It is important to recognize that conformance to a recognized standard often satisfies only a portion of the requirements of a premarket submission. When using an FDA-recognized consensus standard, a manufacturer should submit a Declaration of Conformity (DOC) to the standard and list it in the CDRH Premarket Review Submission Cover Sheet (form FDA 3514). Elements of a Declaration of Conformity include:

  1. Name and address of the applicant/sponsor responsible for the DOC.
  1. Product/device identification, including product codes, device marketing name, model number, and any other unique product identification data specific to the DOC in question.
  1. Statement of conformity.
  1. A list of standards for which the DOC applies including, for each standard, the options selected, if any.
  1. The FDA recognition number for each standard.
  1. The date and place of issuance of the DOC.
  1. Signature, printed name, and function of the sponsor responsible for the DOC.
  1. Any limitation on the validity of the DOC (ex: how long the declaration is valid, what was tested, or concessions made about the testing outcomes).

Supplemental documentation requirements in support of a DOC

Supplemental documentation in support of a DOC is often required. Adherence to a standard may not be sufficient for the FDA to make a regulatory decision. The example used in the FDA’s guidance document, Appropriate Use of Voluntary Consensus Standards in Premarket Submissions for Medical Devices, is that of ISO 14971. ISO 14971, Application of risk management to medical devices, does not list all of the detailed acceptance criteria for necessary performance tests. According to this guidance, the following general principles should be followed when determining the need for supplemental documentation:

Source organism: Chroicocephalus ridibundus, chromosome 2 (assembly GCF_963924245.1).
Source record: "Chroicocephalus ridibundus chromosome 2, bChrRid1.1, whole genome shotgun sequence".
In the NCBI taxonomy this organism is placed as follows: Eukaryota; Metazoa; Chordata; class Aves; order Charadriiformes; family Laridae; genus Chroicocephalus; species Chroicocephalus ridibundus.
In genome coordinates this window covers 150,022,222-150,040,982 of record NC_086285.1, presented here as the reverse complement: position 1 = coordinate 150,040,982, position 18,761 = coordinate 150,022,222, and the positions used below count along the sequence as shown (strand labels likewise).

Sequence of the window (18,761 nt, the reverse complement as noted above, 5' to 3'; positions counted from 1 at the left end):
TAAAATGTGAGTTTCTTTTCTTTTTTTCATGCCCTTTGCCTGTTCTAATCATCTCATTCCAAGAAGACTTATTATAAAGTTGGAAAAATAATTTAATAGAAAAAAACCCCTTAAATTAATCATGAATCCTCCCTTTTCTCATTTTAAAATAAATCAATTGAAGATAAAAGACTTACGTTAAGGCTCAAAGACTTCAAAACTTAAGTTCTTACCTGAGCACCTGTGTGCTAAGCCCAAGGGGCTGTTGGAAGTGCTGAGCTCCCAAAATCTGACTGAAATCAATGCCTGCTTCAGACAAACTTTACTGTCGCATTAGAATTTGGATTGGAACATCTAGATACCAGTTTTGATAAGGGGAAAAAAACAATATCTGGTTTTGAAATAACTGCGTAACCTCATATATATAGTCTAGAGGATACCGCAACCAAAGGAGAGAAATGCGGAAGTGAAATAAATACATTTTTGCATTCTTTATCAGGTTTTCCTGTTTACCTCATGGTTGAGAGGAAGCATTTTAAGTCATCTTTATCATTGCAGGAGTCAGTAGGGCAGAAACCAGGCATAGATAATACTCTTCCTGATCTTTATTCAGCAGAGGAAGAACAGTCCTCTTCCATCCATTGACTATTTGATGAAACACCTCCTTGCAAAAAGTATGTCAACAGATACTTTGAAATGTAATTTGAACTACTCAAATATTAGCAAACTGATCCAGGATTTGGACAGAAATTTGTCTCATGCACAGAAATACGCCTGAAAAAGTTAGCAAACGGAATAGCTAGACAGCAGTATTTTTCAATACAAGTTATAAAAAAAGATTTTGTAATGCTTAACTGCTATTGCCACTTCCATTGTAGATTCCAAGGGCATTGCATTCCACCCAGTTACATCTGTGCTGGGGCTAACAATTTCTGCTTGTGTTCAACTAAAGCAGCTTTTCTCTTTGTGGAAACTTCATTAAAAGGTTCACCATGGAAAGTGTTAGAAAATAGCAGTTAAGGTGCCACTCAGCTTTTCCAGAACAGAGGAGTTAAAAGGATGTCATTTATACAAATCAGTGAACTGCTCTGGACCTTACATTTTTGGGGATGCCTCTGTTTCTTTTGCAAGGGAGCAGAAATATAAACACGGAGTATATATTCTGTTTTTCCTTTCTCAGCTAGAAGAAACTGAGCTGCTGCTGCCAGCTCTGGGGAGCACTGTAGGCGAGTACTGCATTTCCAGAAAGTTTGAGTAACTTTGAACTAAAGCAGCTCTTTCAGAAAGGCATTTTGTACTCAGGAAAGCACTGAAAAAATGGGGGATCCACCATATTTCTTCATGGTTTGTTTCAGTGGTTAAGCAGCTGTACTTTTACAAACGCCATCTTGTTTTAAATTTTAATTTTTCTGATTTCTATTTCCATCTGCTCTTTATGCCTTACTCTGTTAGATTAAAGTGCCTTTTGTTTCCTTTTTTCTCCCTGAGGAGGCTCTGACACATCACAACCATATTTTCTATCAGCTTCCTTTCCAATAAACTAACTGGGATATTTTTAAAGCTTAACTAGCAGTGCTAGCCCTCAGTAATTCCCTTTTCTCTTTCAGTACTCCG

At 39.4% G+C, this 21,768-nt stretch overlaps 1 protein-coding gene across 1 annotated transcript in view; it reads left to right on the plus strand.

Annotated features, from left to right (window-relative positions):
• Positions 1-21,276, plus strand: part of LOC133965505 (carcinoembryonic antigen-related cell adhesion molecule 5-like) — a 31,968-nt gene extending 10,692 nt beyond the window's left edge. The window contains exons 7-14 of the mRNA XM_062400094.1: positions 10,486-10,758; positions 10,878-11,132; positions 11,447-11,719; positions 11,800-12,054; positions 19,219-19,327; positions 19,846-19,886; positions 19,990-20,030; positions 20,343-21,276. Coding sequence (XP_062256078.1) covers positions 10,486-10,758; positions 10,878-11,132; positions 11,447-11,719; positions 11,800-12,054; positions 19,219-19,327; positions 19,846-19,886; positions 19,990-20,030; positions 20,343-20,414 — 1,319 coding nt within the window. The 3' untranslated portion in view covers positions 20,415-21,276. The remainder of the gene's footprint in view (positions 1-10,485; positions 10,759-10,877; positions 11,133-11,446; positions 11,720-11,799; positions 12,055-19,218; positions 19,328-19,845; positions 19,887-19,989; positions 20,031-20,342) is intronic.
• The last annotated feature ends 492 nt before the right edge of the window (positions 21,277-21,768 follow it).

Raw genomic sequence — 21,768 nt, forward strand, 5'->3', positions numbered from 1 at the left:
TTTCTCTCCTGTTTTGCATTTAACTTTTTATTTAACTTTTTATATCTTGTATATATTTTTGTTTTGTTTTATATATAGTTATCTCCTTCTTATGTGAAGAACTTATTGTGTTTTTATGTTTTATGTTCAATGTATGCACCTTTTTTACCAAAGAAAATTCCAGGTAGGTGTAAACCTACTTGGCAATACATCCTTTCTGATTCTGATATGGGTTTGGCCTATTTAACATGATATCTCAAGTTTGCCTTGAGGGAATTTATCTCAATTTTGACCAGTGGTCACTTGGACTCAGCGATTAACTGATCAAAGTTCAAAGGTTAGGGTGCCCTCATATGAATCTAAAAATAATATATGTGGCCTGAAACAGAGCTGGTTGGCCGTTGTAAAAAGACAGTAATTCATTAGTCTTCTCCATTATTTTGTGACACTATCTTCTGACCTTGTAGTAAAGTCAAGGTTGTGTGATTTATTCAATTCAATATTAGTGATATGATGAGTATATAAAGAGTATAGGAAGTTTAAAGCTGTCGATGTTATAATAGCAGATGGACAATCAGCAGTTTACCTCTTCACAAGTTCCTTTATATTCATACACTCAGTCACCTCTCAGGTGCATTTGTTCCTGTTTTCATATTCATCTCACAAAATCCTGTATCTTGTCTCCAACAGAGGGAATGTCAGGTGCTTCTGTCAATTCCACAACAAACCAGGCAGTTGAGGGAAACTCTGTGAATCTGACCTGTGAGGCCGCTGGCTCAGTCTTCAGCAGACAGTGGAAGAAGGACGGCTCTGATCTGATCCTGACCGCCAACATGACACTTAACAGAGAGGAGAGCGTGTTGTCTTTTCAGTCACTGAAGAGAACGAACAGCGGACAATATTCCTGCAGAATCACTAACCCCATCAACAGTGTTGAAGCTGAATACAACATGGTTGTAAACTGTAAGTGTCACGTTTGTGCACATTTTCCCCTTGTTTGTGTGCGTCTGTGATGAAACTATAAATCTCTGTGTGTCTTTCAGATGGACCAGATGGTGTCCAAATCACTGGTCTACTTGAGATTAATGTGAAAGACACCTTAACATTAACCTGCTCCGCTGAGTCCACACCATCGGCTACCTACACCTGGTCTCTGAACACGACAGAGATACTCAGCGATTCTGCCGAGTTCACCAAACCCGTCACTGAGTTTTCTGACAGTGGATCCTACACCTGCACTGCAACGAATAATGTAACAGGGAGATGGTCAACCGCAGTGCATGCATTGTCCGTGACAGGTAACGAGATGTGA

• When the consensus standard includes both a test method or test procedure with a single set of predefined acceptance criteria, FDA should generally not request data relating to the specific consensus standard in the DOC.
  • When the consensus standard describes a test method or procedure, but does not include acceptance criteria, the submitter should provide an assessment of the results and how conformity was determined.
  • When the consensus standard includes choices related to, for example, what is to be tested, which test methods to use, or acceptance criteria to assess conformity, the submitter should include an explanation for the choices and selections made.

Managing standards updates

When a consensus standard is replaced by a newly recognized standard, the older version is withdrawn following a transition period. That transition period is provided to allow submitters time to prepare to use a new version of the standard. During the transition period, the submitter may continue to use the old version of the standard, though a justification for use of the older version should be provided in instances where adherence with a new version would require significant questions to be addressed.

Transition periods will vary based on the scope of the change to the standard and can be found in the standard’s supplemental information sheet (SIS). When a standard changes during an active review of a premarket submission, the FDA will continue to review the submission based on the previous version of the standard.  

Learn more about how Rimsys can help your regulatory team manage standards.